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1-800-Flowers founder and Bravo Real Housewives parent accuses Katy Perry of financial elder abuse over real-estate sale

Watch out, Katy Perry is coming for your house like a dark horse—at least if you’re Carl Westcott, the founder of 1-800-Flowers. In 2020, the 84-year-old Westcott sold his $15 million Montecito estate to the millennial pop star, famous for hits like “I Kissed a Girl” and “California Gurls.” Perry was set to become neighbors with the likes of Oprah Winfrey and Brad Pitt in the exclusive enclave outside Santa Barbara, but Westcott claims he was in an unusual state of mind when he agreed to sell the house he had just acquired himself a few months earlier.

“The combination of his age, frailty from his back condition and recent surgery, and the opiates he was taking several times a day rendered Mr. Westcott of unsound mind,” reads a lawsuit that claimed Perry took advantage of Westcott being under the influence of painkillers at the time. Perry’s camp insists that Westcott’s mind was, in fact, sound, and is trying to push through with the deal. 

The dispute over the Montecito estate has all led to a proposed law in Katy Perry’s name, as Westcott’s family has pushed for the development of the Protecting Elder Realty for Retirement Years Act in an attempt to curtail similar conflicts with seniors. While 1-800 Flowers has a market capitalization of about $450 million today, Westcott sold it back in the 1980s and his net worth is now estimated at between $15 million to $20 million, according to CoreStreet. He is somewhat of a quiet millionaire, but his son Court and Court’s wife Cameron have become recognizable for appearances on Bravo’s Real Housewives of Dallas. To make things even stranger, this is not even Perry’s first housing litigation involving a senior citizen.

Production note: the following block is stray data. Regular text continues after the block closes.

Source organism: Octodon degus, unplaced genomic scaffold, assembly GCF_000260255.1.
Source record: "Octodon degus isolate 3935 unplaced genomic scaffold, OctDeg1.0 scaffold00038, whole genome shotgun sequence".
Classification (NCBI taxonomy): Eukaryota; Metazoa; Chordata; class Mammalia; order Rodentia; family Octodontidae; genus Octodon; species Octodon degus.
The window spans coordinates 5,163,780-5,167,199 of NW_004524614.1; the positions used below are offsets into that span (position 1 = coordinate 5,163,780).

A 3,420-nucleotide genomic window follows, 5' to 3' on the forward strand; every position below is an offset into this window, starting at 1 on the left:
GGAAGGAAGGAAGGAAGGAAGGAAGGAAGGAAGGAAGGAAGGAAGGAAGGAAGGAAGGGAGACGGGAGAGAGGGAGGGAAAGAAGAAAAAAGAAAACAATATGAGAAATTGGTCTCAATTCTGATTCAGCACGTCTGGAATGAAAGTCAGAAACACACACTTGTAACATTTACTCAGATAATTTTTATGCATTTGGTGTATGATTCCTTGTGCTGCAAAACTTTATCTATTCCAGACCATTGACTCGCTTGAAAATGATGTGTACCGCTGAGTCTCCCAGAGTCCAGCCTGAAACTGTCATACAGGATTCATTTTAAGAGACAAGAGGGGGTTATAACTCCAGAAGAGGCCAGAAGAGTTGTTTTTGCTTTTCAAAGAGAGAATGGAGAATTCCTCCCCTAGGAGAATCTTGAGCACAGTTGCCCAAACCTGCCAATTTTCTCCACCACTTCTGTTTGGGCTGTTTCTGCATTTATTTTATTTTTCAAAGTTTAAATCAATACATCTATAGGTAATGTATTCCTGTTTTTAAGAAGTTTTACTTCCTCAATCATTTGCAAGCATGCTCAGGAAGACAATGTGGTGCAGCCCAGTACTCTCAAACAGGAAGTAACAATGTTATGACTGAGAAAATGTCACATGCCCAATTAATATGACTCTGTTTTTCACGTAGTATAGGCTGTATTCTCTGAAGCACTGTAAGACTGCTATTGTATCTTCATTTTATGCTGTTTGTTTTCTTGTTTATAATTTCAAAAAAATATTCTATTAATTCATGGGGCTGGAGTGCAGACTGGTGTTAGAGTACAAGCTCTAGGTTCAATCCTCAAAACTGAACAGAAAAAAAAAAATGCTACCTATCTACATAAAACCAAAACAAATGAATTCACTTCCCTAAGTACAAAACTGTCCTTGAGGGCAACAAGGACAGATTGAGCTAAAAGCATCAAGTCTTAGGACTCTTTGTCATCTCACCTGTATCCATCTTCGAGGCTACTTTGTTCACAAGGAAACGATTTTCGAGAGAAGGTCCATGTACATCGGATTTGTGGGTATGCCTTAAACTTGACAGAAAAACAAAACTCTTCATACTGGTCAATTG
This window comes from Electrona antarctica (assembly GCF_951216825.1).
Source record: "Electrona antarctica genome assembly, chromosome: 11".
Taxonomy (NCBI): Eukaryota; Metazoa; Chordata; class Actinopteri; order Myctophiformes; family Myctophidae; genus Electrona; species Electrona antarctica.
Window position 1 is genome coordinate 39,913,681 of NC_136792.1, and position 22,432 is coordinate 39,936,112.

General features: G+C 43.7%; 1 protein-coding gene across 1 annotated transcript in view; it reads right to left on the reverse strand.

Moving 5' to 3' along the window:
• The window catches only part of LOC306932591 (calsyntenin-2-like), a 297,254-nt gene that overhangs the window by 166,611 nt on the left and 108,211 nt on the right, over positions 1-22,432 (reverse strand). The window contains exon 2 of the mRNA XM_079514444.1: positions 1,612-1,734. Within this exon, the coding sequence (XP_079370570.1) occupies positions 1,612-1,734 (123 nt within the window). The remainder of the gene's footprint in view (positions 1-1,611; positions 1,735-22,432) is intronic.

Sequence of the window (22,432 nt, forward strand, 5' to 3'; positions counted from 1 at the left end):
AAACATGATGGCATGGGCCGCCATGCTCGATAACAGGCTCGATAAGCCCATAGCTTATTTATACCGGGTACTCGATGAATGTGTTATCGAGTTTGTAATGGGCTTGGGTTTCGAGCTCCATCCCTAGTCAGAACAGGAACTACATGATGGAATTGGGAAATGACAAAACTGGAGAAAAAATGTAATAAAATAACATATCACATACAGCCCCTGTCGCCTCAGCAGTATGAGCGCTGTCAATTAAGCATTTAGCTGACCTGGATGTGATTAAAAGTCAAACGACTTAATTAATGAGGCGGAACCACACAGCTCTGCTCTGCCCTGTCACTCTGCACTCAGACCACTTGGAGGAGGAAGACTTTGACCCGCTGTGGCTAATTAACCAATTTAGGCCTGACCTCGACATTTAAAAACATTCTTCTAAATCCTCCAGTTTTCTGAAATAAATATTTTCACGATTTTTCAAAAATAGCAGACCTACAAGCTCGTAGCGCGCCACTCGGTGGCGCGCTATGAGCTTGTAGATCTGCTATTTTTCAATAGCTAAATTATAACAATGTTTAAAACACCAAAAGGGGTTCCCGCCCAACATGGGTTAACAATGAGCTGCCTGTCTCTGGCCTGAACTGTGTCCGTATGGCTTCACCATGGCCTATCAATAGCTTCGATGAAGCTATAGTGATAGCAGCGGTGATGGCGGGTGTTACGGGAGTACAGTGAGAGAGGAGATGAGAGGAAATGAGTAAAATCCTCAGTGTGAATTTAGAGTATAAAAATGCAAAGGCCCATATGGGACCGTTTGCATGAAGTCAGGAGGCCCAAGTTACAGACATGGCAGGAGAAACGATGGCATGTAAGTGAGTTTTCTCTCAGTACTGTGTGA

Nicknamed the Katy PERRY Act, Westcott’s family wants the pending legislation to address “the risks of elder financial abuse, especially as it relates to property and real estate sales and transfers,” according to the website for the proposed legislation. As part of the act, a 72-hour cool-down period would be enacted to allow people over the age of 75 to go back on an agreement without consequences.

Westcott’s suit names Bernie Gudvi, Perry’s business manager, as the defendant, although Perry is pressing a claim for an extra $1.4 million from Westcott, contending that it’s lost income she would have received from renting out the house. The case is kicking off in California this week

Lawyers from both parties did not respond to requests for comment.

Gudvi sought to dismiss the case in May 2022, arguing in a legal filing that Westcott “was competent when he hired an experienced real estate broker, vetted the brokerage commission rate, arranged showings of the property, entertained multiple offers, sought alternative houses, and ultimately negotiated a highly lucrative sale.”